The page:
Adventuring is just as deep. While out trying to complete a quest, your character may stumble upon an astrarium, which opens up a puzzle. Connect the stars so that they resemble the diagram in the lower right corner, but you have to do so without crossing back over a line you’ve already connected. If you’re successful, you unlock a codex entry about the constellation. Solving every astrarium puzzle will apparently not only earn you an achievement, but will also give you access to a vault with special equipment, though I’m nowhere near that point yet. At other times, you’ll find ancient magical ruins to explore with the help of Veilfire torches. There are landmarks to be claimed, houses to be searched, other ruins to plunder–you get the idea. It’s possible to spend hours just wandering and dungeon crawling, all without advancing the main plot. Or, if you prefer, you can disregard all side missions and just do the main mission, which makes the game appeal to a broad variety of preferred player styles.

There are so many other small touches that I like. I like how the load screens offer up three tarot-like cards. Flipping through them gives you practical tips on combat or crafting, or the cards contain songs and lore. My only gripe is that sometimes they disappear too quickly for me to read the longer lore entries, much to my disappointment. It really says something about the quality of a game when I enjoy its load screens.

Crafting is another area I’ve only just begun to explore. You can purchase schematics from some shops, find them in caves and ruins, or dig them out of chests tucked away in niches. Making items is a simple process in that all you need to do is select which material you would like to use for each part of the item, click a button, and its done. The possibilities for customization are huge, though, and I’ve crafted several items that are far nicer than even some of the rare items I found in loot drops. Once you realize that using nugskin for this type of armor is great, and having drankenstone for that sort of staff blade is handy, you’ll find yourself gathering every item in sight.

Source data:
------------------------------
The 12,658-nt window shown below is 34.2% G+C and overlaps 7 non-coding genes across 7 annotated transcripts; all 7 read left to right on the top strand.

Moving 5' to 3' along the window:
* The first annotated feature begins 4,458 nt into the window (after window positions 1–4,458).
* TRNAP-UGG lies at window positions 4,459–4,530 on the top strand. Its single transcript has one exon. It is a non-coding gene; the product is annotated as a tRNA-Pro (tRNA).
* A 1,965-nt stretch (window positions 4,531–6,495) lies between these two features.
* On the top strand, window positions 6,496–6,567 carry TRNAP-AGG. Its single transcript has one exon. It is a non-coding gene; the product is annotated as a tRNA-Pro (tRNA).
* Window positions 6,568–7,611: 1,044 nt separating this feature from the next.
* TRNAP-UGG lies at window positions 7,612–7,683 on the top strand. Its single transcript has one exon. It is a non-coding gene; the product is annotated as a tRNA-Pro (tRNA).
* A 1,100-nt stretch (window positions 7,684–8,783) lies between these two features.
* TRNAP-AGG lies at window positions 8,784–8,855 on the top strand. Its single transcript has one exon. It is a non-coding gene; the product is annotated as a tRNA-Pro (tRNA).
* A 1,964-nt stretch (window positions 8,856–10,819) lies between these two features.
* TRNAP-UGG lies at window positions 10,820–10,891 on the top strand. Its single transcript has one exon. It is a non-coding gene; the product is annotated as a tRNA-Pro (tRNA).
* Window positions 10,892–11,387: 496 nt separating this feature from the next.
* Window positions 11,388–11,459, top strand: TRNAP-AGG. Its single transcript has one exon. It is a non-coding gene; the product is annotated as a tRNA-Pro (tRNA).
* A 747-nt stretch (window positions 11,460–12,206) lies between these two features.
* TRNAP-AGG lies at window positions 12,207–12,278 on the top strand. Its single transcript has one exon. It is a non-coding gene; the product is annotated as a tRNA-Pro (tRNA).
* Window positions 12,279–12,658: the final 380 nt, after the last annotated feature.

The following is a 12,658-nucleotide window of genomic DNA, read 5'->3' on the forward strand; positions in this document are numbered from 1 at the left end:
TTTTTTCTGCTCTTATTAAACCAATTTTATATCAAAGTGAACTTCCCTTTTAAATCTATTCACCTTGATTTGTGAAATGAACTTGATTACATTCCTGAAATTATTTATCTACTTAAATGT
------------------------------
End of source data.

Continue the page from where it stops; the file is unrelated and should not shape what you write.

The overall look of the game is far superior as well. The environments are vibrant, lush, and beautiful. Houses burn where mages and templars have been battling it out, driving away the villagers. Refugees huddle around campfires, talking about their plight and trying to figure out where to seek shelter. Waterfalls tumble over cliffs. The detail on the armor is exquisite. My archer looks great in the stylish leather duster I made, and the detail on her cuffs provided by her armor upgrade are quite nice. When the wind blows or when she runs, her coat flaps out around her. When she stands still, it stirs gently in the breeze. The same is true of the companions’ outfits. My one complaint is the hair is just plain awful as it looks more like molded plastic caps than anything, but you can’t have it all, right?

There are a few other minor flaws: your PC sometimes gets stuck in the environment, and it can be frustrating to try to get from point A to point B by attempting to climb up rocks that seem like they shouldn’t pose too much of obstacle but then prove to be insurmountable–anyone who’s played Mass Effect 1 will vividly remember the same frustrations from their forays in the Mako. NPCs tend to be like marble statues, rooted to the ground while my PC tries to find her way around them. And as beautiful as the environment is, it sometimes gets in the way. There’s one rift in The Hinterlands that’s particularly frustrating because it’s located in a stream just below a small waterfall, so getting your PC into the correct position to disrupt it is an exercise in frustration as the PC has to be positioned just so. Meanwhile, your companions are getting thrown around by level 12 demons. Trees often get in the way during battle, and once I used an ability that causes my PC to leap backward to evade enemies only to have her take a giant leap and plunge off a ravine. Whoops.

These are small complaints, though. All in all, this is an amazing, beautiful-looking and beautifully-written game. Some of the lore entries are fascinating, and the conversation between my PC’s companions never ceases to amuse and interest, as do her personal conversations with companions when they’re back at their stronghold. Solas in particular is interesting to me because his take on the Fade and demons is vastly different from any other interpretation I’ve seen in other DA titles. It’s as if BioWare decided to construct a narrative around the perils of being a mage, get players invested in it, and then proceed to dismantle everything they thought they knew and understood. I love it. It’s made me look at the game’s mythos from angles I’ve never before considered.

If you’re an RPG fan, this is a game well worth playing. I’ve read that it easily contains 100+ hours of gameplay, and my personal experience indicates this is no exaggeration. I anticipate I’ll get 100 hours and then some out of a single playthrough. Video games are not cheap up front, but pound for pound I find I tend to get far more bang for my buck out of games than I do books, movies, or other forms of media. This game is already stacked up to be an incredible bargain.

tl;dr: This game is awesome so far. If you love games, you should buy it.